What Does A Meteorologist Do (including Their Typical Day at Work)

Alyssa OmandacCareer, Overview

Salary, Job Description, How To Become One, and Quiz


Meteorologists observe weather formations and trends to predict the forecast in the coming days or weeks. They often use sophisticated software to help analyze weather patterns and make more accurate predictions.

Bachelor's degree

Working as a meteorologist gives you the chance to impact the lives of thousands or millions of people each day. Predicting the weather is not easy, which is why most people rely on meteorologists to plan for the chance of rain or snow.

Using scientific principles, you can observe weather patterns and predict changes to the forecast. However, becoming a meteorologist also requires specialized education.

What they do

Meteorologists observe weather formations and trends to predict the forecast in the coming days or weeks. They often use sophisticated software to help analyze weather patterns and make more accurate predictions.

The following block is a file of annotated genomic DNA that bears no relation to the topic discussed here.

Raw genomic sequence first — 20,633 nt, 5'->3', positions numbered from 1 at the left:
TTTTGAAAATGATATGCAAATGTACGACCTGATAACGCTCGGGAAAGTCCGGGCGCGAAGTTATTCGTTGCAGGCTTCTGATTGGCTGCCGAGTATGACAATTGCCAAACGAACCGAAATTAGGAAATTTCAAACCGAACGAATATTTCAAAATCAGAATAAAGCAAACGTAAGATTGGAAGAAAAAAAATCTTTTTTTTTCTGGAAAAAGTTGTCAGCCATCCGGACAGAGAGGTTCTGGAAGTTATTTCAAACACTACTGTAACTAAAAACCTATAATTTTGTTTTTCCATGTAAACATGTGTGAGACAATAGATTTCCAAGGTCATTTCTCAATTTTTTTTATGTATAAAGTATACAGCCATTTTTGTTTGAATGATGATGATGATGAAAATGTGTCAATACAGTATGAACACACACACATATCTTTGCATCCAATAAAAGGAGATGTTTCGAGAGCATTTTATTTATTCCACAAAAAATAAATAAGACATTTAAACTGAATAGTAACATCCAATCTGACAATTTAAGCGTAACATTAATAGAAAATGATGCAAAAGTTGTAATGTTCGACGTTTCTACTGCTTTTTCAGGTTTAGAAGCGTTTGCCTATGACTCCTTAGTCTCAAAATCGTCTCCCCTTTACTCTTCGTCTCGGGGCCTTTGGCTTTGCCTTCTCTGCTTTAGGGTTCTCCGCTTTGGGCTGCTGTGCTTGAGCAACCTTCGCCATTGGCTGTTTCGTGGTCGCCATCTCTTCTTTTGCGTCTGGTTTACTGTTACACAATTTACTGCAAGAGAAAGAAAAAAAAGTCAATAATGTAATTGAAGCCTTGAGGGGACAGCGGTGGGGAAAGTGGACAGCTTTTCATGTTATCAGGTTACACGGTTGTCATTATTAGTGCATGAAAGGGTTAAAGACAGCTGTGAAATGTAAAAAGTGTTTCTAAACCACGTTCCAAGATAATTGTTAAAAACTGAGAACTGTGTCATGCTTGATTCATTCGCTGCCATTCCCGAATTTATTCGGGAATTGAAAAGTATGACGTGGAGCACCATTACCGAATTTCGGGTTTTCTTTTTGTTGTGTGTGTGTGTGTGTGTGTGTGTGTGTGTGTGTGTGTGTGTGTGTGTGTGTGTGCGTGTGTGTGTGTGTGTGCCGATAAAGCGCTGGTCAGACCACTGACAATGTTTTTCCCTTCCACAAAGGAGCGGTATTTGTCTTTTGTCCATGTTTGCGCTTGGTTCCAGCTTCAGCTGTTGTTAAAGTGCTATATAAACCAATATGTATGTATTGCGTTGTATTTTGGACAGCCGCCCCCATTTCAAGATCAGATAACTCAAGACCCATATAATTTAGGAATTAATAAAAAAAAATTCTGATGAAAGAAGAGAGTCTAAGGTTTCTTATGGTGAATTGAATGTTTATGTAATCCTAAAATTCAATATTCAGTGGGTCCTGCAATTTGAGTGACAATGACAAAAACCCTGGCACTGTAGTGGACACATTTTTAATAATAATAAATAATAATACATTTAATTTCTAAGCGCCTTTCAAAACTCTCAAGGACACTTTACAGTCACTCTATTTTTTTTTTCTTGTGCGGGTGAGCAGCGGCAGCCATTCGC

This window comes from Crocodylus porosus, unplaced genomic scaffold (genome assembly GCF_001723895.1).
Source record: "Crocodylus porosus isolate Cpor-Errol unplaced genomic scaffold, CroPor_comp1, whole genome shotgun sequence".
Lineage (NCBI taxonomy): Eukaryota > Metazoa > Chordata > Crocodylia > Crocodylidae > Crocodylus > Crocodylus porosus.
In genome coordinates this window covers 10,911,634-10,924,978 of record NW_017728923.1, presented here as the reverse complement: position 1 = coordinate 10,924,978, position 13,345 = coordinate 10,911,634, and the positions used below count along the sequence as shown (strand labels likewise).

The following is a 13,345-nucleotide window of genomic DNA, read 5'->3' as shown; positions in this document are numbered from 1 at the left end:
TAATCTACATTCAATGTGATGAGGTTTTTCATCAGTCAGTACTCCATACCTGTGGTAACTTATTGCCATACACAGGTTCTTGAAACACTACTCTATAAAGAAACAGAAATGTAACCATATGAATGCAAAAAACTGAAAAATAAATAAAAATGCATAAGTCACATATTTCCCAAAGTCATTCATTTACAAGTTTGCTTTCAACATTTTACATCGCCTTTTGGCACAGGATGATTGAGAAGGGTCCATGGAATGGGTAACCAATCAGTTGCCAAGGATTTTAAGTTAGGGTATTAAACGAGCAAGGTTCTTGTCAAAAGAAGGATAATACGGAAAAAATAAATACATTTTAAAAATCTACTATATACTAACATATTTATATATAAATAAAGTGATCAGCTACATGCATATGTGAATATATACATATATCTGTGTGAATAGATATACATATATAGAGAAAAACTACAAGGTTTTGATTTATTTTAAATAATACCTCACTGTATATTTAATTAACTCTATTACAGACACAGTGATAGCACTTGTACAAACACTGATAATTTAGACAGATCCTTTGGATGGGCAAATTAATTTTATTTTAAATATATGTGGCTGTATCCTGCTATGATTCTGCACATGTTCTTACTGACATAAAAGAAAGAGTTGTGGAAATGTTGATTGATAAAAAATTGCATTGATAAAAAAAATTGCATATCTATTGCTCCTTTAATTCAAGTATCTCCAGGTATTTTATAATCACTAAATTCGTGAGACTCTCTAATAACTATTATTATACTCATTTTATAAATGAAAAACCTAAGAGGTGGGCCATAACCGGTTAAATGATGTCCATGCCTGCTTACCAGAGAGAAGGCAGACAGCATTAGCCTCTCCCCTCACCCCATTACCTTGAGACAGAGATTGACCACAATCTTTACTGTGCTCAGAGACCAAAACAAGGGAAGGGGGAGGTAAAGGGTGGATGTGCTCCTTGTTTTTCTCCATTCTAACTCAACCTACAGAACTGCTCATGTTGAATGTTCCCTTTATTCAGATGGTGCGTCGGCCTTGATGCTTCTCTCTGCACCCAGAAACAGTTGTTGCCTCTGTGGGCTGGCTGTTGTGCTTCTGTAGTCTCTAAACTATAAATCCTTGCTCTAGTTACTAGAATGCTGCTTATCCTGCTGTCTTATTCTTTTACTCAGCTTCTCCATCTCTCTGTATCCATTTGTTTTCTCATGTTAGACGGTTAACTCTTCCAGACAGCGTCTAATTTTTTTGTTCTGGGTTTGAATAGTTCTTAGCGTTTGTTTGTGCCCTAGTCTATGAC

Analyze Data From Weather Stations Around the World

Meteorologists analyze weather data from stations around the world or their specific geographical location to predict the forecast. The data that they use may come from national weather services, such as the National Oceanic and Atmospheric Administration (NOAA).

Meteorologists also rely on doppler radar, weather buoys, weather satellites, and other instruments that are deployed outdoors. These devices send data to a central database or weather service, allowing Meteorologists to quickly obtain up-to-date weather information.

Use Mathematical Formulas to Predict the Weather